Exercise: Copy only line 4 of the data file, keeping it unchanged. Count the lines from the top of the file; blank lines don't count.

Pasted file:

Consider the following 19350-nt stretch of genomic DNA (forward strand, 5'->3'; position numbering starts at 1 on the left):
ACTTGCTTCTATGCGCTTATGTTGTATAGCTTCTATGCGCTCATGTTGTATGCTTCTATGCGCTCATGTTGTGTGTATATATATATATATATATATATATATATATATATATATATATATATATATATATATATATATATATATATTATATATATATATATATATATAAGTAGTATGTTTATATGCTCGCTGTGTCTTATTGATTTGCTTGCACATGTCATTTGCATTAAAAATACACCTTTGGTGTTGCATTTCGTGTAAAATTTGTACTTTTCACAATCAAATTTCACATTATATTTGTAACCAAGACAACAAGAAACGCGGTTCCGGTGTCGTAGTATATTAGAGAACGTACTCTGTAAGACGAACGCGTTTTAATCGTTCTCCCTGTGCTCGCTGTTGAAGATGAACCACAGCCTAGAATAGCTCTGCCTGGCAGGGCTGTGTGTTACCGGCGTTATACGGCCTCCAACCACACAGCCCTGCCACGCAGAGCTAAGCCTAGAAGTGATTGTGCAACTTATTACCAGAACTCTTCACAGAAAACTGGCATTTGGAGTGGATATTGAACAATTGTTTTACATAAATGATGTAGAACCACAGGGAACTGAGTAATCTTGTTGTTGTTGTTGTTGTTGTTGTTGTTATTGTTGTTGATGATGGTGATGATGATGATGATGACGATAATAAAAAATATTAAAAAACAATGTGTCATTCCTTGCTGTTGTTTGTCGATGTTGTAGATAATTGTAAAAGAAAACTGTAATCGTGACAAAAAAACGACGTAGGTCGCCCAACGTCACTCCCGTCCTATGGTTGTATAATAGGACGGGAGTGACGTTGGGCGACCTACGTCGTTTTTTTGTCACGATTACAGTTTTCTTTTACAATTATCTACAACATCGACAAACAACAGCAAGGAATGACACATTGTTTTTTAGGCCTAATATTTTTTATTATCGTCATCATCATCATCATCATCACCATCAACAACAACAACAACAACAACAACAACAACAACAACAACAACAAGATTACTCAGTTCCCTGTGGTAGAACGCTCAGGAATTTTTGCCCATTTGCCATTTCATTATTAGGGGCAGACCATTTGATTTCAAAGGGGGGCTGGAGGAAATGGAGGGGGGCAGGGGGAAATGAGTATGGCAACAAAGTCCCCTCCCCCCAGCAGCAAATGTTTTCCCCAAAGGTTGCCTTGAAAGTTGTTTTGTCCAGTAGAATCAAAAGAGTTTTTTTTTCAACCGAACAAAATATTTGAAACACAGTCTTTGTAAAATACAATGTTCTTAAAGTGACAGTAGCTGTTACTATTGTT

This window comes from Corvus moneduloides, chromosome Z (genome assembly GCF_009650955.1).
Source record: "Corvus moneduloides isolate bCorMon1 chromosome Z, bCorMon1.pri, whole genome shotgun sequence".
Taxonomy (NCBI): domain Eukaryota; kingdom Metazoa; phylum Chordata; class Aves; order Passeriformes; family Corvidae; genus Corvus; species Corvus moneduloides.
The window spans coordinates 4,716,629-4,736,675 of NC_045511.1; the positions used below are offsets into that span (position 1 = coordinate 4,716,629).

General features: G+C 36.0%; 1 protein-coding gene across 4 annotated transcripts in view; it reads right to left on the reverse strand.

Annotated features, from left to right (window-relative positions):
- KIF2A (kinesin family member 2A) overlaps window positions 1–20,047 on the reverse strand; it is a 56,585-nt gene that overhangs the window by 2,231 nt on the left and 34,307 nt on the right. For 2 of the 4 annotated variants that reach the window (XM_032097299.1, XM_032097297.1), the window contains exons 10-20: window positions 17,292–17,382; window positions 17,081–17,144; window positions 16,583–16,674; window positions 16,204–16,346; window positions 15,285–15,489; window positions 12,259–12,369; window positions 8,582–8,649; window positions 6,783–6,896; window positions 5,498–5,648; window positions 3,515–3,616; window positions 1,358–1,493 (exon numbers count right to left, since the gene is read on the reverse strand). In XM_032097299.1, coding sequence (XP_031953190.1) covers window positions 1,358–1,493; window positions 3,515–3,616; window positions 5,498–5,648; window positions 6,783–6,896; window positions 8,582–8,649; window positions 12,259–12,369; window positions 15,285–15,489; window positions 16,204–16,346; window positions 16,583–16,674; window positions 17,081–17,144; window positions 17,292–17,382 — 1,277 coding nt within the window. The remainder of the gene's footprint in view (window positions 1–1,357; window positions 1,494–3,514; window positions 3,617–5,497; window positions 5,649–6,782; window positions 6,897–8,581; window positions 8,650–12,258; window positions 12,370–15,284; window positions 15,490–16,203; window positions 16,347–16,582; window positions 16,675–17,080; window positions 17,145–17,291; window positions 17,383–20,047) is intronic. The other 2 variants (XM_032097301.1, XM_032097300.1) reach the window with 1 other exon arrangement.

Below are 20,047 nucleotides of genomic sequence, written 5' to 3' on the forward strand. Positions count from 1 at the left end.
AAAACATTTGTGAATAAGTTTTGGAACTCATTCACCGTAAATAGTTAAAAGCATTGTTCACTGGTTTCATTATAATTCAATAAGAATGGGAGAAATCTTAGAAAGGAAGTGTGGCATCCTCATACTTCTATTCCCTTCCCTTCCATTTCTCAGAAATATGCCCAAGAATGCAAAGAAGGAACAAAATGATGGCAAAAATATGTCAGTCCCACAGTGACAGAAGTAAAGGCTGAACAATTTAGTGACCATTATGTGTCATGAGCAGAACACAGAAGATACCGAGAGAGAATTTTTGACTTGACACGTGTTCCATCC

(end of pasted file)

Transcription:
Source record: "Corvus moneduloides isolate bCorMon1 chromosome Z, bCorMon1.pri, whole genome shotgun sequence".